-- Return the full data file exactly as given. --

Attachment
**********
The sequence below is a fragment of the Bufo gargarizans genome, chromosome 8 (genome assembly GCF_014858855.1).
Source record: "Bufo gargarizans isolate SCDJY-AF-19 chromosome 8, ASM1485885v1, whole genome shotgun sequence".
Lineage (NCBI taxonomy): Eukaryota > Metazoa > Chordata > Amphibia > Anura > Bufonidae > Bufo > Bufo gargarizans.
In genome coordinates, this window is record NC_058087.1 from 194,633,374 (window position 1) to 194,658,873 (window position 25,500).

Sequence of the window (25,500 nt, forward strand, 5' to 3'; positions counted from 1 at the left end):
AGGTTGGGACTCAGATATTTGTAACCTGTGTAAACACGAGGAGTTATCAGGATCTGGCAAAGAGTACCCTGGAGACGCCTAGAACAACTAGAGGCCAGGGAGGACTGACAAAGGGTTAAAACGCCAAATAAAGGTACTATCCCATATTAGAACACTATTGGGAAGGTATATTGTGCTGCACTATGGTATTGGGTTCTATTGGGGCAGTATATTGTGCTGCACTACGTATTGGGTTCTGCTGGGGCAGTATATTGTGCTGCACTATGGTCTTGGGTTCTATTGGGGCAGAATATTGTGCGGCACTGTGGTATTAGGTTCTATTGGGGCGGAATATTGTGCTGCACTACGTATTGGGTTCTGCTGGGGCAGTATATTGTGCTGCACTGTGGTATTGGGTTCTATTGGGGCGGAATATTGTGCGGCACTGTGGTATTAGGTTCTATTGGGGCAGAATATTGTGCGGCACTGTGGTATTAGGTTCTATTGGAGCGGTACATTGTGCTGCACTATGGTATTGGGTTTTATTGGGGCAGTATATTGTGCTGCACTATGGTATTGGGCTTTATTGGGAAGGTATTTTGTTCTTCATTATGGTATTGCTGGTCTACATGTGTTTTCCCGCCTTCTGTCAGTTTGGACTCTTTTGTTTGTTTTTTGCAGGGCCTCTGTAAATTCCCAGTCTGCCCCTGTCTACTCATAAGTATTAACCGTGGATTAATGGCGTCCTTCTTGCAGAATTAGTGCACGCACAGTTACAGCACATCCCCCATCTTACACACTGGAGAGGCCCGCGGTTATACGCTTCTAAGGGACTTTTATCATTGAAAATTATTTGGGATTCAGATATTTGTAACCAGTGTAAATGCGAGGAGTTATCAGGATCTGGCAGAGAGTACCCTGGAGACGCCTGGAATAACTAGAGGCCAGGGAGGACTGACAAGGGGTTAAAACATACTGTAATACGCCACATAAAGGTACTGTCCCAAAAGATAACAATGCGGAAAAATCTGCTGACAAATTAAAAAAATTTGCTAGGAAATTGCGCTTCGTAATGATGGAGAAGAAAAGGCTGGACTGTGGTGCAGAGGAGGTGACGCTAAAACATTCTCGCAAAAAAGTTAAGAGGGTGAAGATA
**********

The sequence below is a fragment of the Bufo gargarizans genome, chromosome 8 (genome assembly GCF_014858855.1).
Source record: "Bufo gargarizans isolate SCDJY-AF-19 chromosome 8, ASM1485885v1, whole genome shotgun sequence".
Lineage (NCBI taxonomy): Eukaryota > Metazoa > Chordata > Amphibia > Anura > Bufonidae > Bufo > Bufo gargarizans.
In genome coordinates, this window is record NC_058087.1 from 194,633,374 (window position 1) to 194,658,873 (window position 25,500).

Sequence of the window (25,500 nt, forward strand, 5' to 3'; positions counted from 1 at the left end):
AGGTTGGGACTCAGATATTTGTAACCTGTGTAAACACGAGGAGTTATCAGGATCTGGCAAAGAGTACCCTGGAGACGCCTAGAACAACTAGAGGCCAGGGAGGACTGACAAAGGGTTAAAACGCCAAATAAAGGTACTATCCCATATTAGAACACTATTGGGAAGGTATATTGTGCTGCACTATGGTATTGGGTTCTATTGGGGCAGTATATTGTGCTGCACTACGTATTGGGTTCTGCTGGGGCAGTATATTGTGCTGCACTATGGTCTTGGGTTCTATTGGGGCAGAATATTGTGCGGCACTGTGGTATTAGGTTCTATTGGGGCGGAATATTGTGCTGCACTACGTATTGGGTTCTGCTGGGGCAGTATATTGTGCTGCACTGTGGTATTGGGTTCTATTGGGGCGGAATATTGTGCGGCACTGTGGTATTAGGTTCTATTGGGGCAGAATATTGTGCGGCACTGTGGTATTAGGTTCTATTGGAGCGGTACATTGTGCTGCACTATGGTATTGGGTTTTATTGGGGCAGTATATTGTGCTGCACTATGGTATTGGGCTTTATTGGGAAGGTATTTTGTTCTTCATTATGGTATTGCTGGTCTACATGTGTTTTCCCGCCTTCTGTCAGTTTGGACTCTTTTGTTTGTTTTTTGCAGGGCCTCTGTAAATTCCCAGTCTGCCCCTGTCTACTCATAAGTATTAACCGTGGATTAATGGCGTCCTTCTTGCAGAATTAGTGCACGCACAGTTACAGCACATCCCCCATCTTACACACTGGAGAGGCCCGCGGTTATACGCTTCTAAGGGACTTTTATCATTGAAAATTATTTGGGATTCAGATATTTGTAACCAGTGTAAATGCGAGGAGTTATCAGGATCTGGCAGAGAGTACCCTGGAGACGCCTGGAATAACTAGAGGCCAGGGAGGACTGACAAGGGGTTAAAACATACTGTAATACGCCACATAAAGGTACTGTCCCAAAAGATAACAATGCGGAAAAATCTGCTGACAAATTAAAAAAATTTGCTAGGAAATTGCGCTTCGTAATGATGGAGAAGAAAAGGCTGGACTGTGGTGCAGAGGAGGTGACGCTAAAACATTCTCGCAAAAAAGTTAAGAGGGTGAAGATA